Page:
10. NGC 6826 (Blinking Planetary, mag. 8.9)

However, again this ranking would depend on how accurate a figure can be given for the visual magnitude, which is uncertain at best. Below is a link to Doug Snyder's fine Planetary Nebula site:

Planetary Nebulae Observer's Home Page

Clear skies to you.

#4 Astrojensen

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Posted 18 March 2011 - 03:22 AM

Hi

Very nice list. Thanks for your hard work.

I am especially pleased to see your remark about using very high powers on the small, high-surface brightness planetaries. I have used this technique myself and it works really well. Interestingly, it seems to depend more on the actual surface brightness than the visual magnitude! Even a relatively faint planetary such as IC 2149 in Auriga could take 850x on my 4" f/15 Antares with great results. Tracking is a must!

I saw many objects on the list that I've observed in the past with my 63mm Zeiss Telemator, so I know from experience that most, if not all, objects on the list could be observed with that class telescope and certainly with an 80mm by a careful and skilled observer. A dark sky would probably be needed for some of them, however. The Fetus Nebula, NGC 7008, is pretty **** faint in the Telemator, even from my dark sky sites. IC 289 is also right on the limit. That was before I got a O-III filter, though! How they look through the filter I don't know, as I haven't observed them through it yet.

So, to anyone reading this: Go out and observe these interesting targets on this interesting list. There are many treats awaiting you, however small your telescope may be.


Clear skies!
Thomas, Denmark

#5 nytecam

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Posted 18 March 2011 - 03:50 AM

Many thanks for the excellent list :bow: is there any way to reformat it - it exceeds my screen size and appear jumbled :question:

#6 C_Moon

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Posted 18 March 2011 - 10:04 AM

Thanks for the list, I will be sure to put it to use.

How does a Narrowband Filter (e.g., Orion Ultrablock or Lumicon UHC) perform on these compared to the OIII? Also, does the filter still help at high powers?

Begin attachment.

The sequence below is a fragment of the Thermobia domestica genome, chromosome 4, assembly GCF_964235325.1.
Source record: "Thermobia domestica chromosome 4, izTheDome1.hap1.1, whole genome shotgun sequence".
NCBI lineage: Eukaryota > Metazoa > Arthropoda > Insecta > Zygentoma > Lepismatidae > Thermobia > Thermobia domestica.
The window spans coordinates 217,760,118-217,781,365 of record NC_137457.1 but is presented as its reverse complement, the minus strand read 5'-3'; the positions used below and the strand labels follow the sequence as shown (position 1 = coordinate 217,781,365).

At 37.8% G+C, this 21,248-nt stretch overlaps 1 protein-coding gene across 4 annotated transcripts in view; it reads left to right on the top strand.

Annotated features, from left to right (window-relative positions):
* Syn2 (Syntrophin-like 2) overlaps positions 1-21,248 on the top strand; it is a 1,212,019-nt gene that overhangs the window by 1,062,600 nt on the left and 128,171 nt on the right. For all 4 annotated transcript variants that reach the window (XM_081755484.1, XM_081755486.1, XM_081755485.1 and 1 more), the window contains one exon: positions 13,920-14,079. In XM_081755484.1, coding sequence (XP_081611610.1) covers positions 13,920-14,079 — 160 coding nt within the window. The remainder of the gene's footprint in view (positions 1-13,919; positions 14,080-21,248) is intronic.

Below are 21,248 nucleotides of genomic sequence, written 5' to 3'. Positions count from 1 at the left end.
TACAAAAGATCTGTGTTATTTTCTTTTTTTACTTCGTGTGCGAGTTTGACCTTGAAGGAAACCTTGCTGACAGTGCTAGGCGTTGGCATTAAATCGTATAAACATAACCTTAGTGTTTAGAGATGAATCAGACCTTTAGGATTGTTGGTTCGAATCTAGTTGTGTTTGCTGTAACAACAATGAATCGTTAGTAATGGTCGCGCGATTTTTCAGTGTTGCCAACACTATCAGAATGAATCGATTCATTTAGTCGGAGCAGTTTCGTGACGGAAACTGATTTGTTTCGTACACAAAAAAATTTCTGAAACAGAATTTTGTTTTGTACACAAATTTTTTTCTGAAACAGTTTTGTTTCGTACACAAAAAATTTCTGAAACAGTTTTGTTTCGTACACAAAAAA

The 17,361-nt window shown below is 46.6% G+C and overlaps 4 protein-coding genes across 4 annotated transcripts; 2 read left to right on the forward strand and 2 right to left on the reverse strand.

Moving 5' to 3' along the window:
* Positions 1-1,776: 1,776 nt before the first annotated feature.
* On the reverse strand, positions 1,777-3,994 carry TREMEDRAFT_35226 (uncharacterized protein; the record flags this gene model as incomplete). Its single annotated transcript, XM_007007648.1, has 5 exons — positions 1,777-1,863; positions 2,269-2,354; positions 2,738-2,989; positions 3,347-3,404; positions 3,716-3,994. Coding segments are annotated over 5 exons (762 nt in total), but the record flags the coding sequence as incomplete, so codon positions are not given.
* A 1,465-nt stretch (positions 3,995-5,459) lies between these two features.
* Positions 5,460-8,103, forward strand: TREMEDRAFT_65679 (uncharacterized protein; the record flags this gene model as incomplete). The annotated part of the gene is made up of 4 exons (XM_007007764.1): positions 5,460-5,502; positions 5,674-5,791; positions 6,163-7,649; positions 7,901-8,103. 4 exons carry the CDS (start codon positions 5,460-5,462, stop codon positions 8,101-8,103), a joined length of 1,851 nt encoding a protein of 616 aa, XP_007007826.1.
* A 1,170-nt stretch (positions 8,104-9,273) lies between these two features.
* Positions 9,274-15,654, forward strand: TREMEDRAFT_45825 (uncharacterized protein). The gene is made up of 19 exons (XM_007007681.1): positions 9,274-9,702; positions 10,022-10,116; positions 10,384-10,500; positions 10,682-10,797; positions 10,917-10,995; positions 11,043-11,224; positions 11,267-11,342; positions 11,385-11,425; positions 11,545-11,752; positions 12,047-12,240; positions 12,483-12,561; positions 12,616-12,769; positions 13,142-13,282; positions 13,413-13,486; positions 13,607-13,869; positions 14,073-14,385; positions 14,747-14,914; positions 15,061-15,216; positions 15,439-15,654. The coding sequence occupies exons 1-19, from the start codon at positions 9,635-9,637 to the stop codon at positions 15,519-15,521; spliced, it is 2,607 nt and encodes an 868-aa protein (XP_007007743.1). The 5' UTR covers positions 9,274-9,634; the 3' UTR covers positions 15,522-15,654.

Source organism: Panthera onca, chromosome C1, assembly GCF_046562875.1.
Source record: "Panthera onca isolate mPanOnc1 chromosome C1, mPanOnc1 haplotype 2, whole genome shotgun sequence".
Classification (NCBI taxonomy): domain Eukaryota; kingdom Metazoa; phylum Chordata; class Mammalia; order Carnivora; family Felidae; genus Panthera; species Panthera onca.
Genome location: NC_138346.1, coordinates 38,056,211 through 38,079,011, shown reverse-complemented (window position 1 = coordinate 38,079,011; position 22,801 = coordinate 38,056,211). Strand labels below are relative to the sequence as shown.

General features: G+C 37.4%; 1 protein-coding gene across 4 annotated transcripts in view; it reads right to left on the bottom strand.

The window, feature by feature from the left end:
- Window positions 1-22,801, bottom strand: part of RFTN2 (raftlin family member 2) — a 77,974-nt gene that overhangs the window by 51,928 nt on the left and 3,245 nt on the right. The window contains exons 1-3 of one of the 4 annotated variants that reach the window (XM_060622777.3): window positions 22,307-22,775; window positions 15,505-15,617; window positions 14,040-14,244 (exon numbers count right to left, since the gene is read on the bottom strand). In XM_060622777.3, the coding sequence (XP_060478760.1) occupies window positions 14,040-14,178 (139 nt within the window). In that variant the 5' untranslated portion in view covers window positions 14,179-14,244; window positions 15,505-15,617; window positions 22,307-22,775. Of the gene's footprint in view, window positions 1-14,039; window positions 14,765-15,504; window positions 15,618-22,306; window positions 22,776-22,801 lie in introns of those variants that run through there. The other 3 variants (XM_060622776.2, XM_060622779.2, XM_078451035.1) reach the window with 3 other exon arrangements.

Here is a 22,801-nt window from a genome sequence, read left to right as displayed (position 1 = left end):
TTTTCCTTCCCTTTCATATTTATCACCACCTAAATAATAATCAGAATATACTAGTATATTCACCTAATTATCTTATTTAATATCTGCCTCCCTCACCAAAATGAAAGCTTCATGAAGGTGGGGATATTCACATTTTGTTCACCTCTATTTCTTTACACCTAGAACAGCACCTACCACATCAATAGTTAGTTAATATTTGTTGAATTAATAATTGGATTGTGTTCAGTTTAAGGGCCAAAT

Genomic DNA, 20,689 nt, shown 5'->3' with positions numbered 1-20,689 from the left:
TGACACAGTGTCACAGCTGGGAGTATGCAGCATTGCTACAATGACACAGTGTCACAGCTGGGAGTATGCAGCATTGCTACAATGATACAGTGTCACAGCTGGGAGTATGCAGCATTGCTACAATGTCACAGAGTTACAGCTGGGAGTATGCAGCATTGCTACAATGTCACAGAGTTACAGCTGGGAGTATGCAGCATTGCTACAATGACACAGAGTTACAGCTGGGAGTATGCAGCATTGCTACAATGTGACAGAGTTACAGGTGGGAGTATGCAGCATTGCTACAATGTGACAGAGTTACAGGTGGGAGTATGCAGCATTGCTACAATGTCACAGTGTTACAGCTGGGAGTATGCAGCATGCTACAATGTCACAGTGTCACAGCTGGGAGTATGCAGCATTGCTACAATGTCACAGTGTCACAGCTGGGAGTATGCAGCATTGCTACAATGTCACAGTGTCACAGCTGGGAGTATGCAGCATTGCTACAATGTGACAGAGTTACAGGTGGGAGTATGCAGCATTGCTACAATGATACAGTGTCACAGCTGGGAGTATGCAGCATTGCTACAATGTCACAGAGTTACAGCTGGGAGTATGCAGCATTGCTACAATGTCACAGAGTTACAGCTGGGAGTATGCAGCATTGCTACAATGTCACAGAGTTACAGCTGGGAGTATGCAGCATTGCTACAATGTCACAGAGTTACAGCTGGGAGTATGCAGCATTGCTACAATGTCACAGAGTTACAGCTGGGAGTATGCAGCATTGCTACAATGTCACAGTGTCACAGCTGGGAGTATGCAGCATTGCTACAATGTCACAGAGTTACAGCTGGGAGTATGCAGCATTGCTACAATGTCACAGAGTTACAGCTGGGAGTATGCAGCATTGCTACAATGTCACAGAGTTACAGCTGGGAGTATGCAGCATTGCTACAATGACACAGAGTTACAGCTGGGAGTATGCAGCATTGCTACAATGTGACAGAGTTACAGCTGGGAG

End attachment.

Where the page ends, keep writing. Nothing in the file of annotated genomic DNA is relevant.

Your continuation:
Thanks

#7 tatarjj

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Posted 18 March 2011 - 10:28 AM

As a footnote:

I don't think that the brightest planetary nebula in the sky is not even on this list.

The brightest planetary nebula would likely be Sh2-216, which is the second closest or closest planetary nebula to earth (last I heard, astronomers hadn't figured out whether Sh2-216 or Hewett 1 was the closest PN to earth).

At 1.6 degrees across, Sh2-216 only needs an average surface brightness of 16.8 magnitudes per square arcminute (~25.7 magnitudes per square arc second) to beat out the Helix nebula. I believe Sh2-216 is probably above that threshold. I've seen Sh2-216 from a green zone without a filter (it has odd emission characteristics), meaning that it's not a very faint object. But even if it WASN'T above the 16.8 magnitudes per arcminute square threshold required to make it the brightest planetary nebula in the sky, then it cannot place any lower than seventh on that list David Knisely posted, because the faintest possible surface brightness that it is possible to perceive is about 18 magnitudes per square arc minute, and if it was that faint, then it would still have a total integrated magnitude of 8.3.

For those interested:
http://www.astronomy...pace/sh2216.htm


There's also the possibility that Hewett 1 is the brightest planetary nebula in the sky. It might belong on this list somewhere. Despite a few positive observing reports, there was still some debate last I checked as to whether Hewett 1 is visually observable at all. It is certainly not visually observable for most people.

BUT- For planetary nebulae that are bright AND easily observable, all these are good lists. It's just that technically, using the integrated brigthness method, these lists are not correct, and they miss at least one object that is in the top ten, and most likely, #1.



#8 rhymeswithorange

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Posted 18 March 2011 - 12:21 PM

David Knisely - my list was based off of the figures presented here:
http://www.atlasofth...m/plannebs.html

I agree that some of the magnitudes may be off a little bit, but in general they work pretty well. Most of the top 30 are easily observable from my location with the exception of NGC 246 (Skull Nebula), NGC 1360 (Robins Egg Nebula) and NGC 4361 (Raven's Eye Nebula) which are all very faint from my suburban location. This isn't really surprising since they rank among the largest nebula in terms of angular size (thus having more of their light spread out, decreasing their apparent surface brightness). I should also mention that the nebulosity surrounding the central star of NGC 40 (Bow Tie Nebula) and NGC 1514 (Crystal Ball Nebula) is also quite hard to see from my location.
Your list is pretty consistent in terms of what I would rank as the top 10, however I may have thrown in M57 (Ring Nebula), NGC 2392 (Eskimo Nebula) and NGC 1535 (Cleopatra's Eye Nebula) there as well (maybe even IC 418 [Spirograph Nebula] for the Blinking Planetary :p ).